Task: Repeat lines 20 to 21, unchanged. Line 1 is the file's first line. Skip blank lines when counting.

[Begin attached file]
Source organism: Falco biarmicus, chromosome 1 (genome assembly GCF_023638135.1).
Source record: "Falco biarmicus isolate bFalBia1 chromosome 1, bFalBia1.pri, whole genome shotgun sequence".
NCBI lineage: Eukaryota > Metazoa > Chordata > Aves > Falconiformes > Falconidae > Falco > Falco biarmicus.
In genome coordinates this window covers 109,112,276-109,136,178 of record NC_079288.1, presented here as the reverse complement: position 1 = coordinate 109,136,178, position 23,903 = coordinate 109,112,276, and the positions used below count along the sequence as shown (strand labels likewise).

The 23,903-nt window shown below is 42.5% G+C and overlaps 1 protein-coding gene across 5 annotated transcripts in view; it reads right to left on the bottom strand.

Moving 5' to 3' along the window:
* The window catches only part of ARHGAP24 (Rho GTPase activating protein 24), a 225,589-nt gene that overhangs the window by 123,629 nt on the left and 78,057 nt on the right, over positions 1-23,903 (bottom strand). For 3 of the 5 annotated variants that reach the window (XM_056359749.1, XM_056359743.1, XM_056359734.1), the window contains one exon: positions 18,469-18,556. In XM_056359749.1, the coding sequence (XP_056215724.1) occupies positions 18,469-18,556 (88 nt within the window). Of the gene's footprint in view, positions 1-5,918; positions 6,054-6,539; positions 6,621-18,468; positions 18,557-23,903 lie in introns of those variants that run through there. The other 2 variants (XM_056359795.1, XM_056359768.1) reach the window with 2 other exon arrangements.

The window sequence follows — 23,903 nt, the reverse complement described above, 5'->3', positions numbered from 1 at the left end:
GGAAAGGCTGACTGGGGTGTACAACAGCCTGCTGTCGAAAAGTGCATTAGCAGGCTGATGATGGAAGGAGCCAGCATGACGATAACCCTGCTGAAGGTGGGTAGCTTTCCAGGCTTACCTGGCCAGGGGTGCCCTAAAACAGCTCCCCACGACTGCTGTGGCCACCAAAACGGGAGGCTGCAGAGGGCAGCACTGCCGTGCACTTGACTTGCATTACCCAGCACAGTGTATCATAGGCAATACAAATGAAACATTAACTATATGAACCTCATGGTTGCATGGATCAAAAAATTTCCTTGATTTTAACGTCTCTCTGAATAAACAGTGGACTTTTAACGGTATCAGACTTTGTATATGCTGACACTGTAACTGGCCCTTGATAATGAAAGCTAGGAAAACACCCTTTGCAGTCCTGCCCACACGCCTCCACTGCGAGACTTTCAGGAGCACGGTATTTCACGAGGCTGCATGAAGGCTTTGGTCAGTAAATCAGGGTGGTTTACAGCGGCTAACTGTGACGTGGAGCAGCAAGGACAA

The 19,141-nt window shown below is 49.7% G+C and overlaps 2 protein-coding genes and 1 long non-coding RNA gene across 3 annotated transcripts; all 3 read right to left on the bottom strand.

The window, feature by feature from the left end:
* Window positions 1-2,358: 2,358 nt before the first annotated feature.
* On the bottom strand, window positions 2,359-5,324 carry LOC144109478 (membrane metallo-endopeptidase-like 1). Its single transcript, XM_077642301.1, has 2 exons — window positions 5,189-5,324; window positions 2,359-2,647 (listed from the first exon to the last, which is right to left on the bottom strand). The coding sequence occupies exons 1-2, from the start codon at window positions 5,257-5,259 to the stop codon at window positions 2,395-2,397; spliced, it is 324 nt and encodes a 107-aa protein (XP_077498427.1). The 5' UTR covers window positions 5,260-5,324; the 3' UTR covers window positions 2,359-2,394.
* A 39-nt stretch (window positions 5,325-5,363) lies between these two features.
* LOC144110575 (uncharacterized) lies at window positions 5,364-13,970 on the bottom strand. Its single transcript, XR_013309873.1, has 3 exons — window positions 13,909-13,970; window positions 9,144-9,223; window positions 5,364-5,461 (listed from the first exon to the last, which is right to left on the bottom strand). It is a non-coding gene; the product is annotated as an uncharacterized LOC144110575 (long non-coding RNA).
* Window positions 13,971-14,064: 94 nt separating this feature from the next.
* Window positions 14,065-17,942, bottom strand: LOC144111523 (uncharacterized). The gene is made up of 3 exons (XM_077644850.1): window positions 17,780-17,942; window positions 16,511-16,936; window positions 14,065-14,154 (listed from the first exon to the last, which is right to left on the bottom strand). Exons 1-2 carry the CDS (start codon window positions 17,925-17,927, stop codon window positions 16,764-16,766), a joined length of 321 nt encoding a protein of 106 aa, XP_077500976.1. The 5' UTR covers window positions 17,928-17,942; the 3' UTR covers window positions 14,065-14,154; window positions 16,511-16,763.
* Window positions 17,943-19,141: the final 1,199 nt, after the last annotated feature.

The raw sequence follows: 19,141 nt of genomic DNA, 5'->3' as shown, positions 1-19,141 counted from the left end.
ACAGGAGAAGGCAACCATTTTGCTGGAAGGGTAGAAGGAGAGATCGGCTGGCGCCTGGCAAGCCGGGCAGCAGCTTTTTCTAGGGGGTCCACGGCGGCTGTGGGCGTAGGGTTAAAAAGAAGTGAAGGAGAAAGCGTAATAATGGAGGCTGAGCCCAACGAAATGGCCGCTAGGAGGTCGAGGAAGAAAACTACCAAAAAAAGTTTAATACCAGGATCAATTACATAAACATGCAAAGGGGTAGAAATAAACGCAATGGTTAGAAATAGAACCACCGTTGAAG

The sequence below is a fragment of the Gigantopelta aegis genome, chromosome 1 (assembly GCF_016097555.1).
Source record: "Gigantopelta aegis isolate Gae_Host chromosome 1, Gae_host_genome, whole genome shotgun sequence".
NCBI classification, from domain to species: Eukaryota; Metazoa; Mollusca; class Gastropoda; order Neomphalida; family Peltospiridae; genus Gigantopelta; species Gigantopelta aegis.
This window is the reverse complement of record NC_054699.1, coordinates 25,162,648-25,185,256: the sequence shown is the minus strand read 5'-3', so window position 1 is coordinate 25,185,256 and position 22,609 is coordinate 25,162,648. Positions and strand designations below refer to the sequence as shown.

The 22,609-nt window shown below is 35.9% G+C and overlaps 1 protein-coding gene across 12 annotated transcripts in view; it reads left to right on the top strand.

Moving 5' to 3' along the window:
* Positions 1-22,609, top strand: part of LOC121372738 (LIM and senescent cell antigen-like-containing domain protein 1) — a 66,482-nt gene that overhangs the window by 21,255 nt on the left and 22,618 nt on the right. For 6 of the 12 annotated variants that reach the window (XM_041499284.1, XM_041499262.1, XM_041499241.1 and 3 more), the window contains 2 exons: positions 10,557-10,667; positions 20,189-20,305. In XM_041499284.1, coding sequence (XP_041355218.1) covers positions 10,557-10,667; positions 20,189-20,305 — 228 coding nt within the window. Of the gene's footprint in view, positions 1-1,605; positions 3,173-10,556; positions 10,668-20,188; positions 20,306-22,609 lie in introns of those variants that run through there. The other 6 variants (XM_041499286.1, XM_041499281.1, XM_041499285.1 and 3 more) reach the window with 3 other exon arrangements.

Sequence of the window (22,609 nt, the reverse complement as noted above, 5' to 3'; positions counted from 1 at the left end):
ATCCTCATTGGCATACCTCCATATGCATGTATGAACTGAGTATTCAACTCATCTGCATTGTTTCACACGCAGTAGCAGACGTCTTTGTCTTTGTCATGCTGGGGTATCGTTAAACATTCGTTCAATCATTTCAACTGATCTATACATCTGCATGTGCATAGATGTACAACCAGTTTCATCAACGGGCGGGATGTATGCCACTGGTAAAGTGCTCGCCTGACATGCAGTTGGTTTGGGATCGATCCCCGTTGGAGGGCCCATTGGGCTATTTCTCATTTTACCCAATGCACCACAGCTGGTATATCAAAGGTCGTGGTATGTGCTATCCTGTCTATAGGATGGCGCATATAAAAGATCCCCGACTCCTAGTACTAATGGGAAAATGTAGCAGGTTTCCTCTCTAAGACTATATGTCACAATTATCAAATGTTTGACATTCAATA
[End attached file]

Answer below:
ACAGGAGAAGGCAACCATTTTGCTGGAAGGGTAGAAGGAGAGATCGGCTGGCGCCTGGCAAGCCGGGCAGCAGCTTTTTCTAGGGGGTCCACGGCGGCTGTGGGCGTAGGGTTAAAAAGAAGTGAAGGAGAAAGCGTAATAATGGAGGCTGAGCCCAACGAAATGGCCGCTAGGAGGTCGAGGAAGAAAACTACCAAAAAAAGTTTAATACCAGGATCAATTACATAAACATGCAAAGGGGTAGAAATAAACGCAATGGTTAGAAATAGAACCACCGTTGAAG

The sequence below is a fragment of the Gigantopelta aegis genome, chromosome 1 (assembly GCF_016097555.1).